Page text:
Monkeys of all colors have long, black tails which are tipped with white. They have hairless hands with opposable thumbs and short forelegs. They also have a small head with no cheek pouches, which makes them easily distinguishable.
Like all other primates, these small-statured monkeys are quite cute. The infants with their golden fur and large round eyes are remarkably adorable, clinging to their mothers as they climb from branch to branch.
Unfortunately, not much is known about the communication habits of this monkey species. We can assume that they communicate using vocal and visual cues like all other primate species.
The Francois langur is small primate and its body measuring in the range of 15.7-29.9 in (40-76 cm).
These monkeys are quite fast and agile and can be observed swinging through the trees with great speed.
These monkeys are known to weigh between 9.5-30.9 lb (4.3-14 kg).
There are no particular names for either males or females of this species.
Baby Francois leaf monkey babies are known as infants.
The François langur is omnivorous in nature, feeding mostly on foliage, fruits, blossoms as well as insects occasionally. This primate has a specially reinforced stomach with two different chambers, with the upper chamber hosting a special bacteria which breaks down the consumed leaves so they can be easily digested in the lower chamber by normal stomach acids.
The behavior of these monkeys towards humans is unknown, however, they are known to be quite aggressive towards monkeys outside of their small groups. Males may engage in combat in order to determine who takes the place of the sole male in the particular groups.
No, these monkeys are Endangered in the wild and it is not advised to keep them as pets. Keeping Endangered animals is illegal in many areas as it may cause a decline in its natural population. Wild animals such as monkeys mostly do not make good pets because they are not able to adjust to urban living conditions. They feel comfortable and at home in their natural habitats, which we may not be able to recreate in our surroundings. They prefer living among their own kind and foraging for food, and have some tendencies due to which they may not be able to adjust even after attempting to train and domesticate them. It is better to observe these langurs from a distance.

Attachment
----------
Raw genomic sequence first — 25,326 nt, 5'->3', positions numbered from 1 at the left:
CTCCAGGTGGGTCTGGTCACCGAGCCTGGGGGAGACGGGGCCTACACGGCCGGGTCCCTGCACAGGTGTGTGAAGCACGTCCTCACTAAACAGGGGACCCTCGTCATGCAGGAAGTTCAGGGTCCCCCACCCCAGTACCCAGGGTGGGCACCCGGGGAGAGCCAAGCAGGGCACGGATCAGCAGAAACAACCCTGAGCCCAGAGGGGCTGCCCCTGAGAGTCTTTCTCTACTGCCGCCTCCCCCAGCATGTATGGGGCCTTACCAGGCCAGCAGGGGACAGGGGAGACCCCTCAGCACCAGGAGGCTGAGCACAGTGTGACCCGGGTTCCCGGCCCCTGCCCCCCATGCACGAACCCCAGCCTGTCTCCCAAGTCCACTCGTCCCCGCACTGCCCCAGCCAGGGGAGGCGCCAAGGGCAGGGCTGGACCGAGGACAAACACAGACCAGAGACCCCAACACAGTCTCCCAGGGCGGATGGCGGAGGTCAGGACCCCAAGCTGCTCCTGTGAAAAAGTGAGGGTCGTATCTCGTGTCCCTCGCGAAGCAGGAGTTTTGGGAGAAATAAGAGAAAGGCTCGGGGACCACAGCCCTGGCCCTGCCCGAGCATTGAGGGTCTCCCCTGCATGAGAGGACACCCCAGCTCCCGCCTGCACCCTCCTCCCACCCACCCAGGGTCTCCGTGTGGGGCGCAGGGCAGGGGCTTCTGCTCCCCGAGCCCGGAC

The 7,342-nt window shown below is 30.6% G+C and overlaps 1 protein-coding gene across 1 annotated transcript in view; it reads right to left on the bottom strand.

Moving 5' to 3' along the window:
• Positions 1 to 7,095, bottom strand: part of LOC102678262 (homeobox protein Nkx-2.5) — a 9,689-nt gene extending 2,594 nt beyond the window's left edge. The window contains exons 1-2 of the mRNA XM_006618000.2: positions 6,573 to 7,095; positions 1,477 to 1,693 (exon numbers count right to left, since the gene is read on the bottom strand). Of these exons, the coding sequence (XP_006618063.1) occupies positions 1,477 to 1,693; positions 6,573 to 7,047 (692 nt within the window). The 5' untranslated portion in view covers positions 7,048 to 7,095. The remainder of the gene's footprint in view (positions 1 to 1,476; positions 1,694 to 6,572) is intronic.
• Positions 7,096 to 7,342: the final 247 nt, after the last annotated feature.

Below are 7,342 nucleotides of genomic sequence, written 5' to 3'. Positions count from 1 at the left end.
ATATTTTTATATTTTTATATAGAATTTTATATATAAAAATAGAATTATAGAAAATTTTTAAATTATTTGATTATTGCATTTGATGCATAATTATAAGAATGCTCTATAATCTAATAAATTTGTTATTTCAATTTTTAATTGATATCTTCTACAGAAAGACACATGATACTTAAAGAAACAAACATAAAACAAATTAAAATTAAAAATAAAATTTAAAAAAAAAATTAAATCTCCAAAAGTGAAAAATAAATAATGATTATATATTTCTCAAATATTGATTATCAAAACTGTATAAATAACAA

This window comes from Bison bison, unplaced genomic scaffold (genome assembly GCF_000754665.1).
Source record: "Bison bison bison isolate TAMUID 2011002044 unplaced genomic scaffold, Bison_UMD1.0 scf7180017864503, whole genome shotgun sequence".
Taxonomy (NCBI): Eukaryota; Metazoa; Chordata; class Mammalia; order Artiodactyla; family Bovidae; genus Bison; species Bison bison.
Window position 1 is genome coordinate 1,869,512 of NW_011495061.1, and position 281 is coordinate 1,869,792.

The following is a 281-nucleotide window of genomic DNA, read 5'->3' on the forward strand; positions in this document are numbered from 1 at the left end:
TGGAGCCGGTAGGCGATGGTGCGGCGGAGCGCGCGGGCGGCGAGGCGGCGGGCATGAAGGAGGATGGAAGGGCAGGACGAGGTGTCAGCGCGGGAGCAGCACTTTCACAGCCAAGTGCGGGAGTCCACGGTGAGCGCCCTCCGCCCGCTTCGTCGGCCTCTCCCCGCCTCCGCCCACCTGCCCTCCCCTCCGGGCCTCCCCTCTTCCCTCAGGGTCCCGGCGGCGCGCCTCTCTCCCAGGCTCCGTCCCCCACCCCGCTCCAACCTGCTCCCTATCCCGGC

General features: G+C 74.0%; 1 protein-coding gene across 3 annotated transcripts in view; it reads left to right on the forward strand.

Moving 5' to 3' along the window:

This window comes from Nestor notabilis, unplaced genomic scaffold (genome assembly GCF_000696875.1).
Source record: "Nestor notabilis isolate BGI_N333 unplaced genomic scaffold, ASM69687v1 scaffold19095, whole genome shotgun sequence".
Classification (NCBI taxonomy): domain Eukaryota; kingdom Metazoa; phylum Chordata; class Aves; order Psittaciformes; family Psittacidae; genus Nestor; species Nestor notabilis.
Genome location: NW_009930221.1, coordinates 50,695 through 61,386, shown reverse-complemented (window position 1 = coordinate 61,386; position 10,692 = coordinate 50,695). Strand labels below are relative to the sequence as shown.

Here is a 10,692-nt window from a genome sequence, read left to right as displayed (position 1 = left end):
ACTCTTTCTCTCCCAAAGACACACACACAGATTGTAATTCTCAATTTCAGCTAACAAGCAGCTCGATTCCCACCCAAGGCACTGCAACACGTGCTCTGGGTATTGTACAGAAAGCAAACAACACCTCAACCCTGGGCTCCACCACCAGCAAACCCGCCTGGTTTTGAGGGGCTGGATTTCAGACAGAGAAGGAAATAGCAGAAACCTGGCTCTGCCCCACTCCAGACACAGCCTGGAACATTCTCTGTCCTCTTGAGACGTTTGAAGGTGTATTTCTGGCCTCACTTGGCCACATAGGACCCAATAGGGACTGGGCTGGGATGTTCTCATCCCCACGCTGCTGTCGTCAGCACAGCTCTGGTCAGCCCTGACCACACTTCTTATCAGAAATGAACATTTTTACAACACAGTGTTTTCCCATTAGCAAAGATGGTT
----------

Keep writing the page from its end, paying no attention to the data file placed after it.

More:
The population of these animals has been on a steady decline for 30 years due to hunting, predation, and habitat loss. Efforts are currently being taken for its conservation however they have not been implemented yet. Some more endangered monkey species are the howler monkey, northern brown howler and the colobus monkey, and the Bioko red colobus.
The François leaf monkey species (Trachypithecus francoisi) is named after Auguste François, who was the French consul in Lungchow, Southern China, during the 19th century.
Yes, these langurs are severely Endangered, with their population declining rapidly. This has occurred largely due to mass hunting of this species, with the natives of Nonggang believing that its bones had medicinal value. These animals have also been predated upon by clouded leopards and eagles, and it is losing its habitat due to the destruction of limestone cliffs and forests by hunters who set fire to the base of the hills while cultivating their crops.
Here at Kidadl, we have carefully created lots of interesting family-friendly animal facts for everyone to discover! Learn more about some other mammals from our red-tailed monkey fun facts and woolly monkey interesting facts pages.
You can even occupy yourself at home by coloring in one of our free printable monkey coloring pages.
Second image by Yinan Chen